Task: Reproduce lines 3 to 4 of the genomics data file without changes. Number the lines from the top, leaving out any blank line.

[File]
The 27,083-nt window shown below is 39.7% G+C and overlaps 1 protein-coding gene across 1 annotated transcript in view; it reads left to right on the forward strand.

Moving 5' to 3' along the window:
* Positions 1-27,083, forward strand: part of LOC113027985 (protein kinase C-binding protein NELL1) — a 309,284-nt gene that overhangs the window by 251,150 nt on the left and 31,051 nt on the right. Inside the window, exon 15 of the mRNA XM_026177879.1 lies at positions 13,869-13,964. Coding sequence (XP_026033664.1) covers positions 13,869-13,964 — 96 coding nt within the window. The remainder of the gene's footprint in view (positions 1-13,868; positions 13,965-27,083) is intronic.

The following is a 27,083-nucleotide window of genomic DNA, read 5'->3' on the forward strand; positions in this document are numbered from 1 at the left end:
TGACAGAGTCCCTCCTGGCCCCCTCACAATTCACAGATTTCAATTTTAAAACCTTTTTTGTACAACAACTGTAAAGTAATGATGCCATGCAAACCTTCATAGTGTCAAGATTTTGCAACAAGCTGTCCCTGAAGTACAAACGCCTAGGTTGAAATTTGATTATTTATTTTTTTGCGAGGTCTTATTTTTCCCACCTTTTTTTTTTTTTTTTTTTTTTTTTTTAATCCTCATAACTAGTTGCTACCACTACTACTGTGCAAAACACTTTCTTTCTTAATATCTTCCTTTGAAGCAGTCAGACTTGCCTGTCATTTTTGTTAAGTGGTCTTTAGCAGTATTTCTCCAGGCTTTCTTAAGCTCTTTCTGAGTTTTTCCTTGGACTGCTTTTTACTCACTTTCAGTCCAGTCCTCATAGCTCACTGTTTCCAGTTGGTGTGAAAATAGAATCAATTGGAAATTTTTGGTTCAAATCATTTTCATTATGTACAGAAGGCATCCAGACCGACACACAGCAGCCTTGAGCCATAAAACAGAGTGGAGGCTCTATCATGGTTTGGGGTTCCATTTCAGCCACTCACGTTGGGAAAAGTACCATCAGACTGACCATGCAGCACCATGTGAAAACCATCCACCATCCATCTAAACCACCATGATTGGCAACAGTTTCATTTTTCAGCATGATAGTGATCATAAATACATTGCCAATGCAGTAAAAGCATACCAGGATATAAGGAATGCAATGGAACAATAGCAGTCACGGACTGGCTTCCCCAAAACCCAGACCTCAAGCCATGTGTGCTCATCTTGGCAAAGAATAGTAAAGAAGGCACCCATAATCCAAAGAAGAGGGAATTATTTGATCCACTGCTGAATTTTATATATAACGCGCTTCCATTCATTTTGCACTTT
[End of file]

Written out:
* Positions 1-27,083, forward strand: part of LOC113027985 (protein kinase C-binding protein NELL1) — a 309,284-nt gene that overhangs the window by 251,150 nt on the left and 31,051 nt on the right. Inside the window, exon 15 of the mRNA XM_026177879.1 lies at positions 13,869-13,964. Coding sequence (XP_026033664.1) covers positions 13,869-13,964 — 96 coding nt within the window. The remainder of the gene's footprint in view (positions 1-13,868; positions 13,965-27,083) is intronic.

The following is a 27,083-nucleotide window of genomic DNA, read 5'->3' on the forward strand; positions in this document are numbered from 1 at the left end: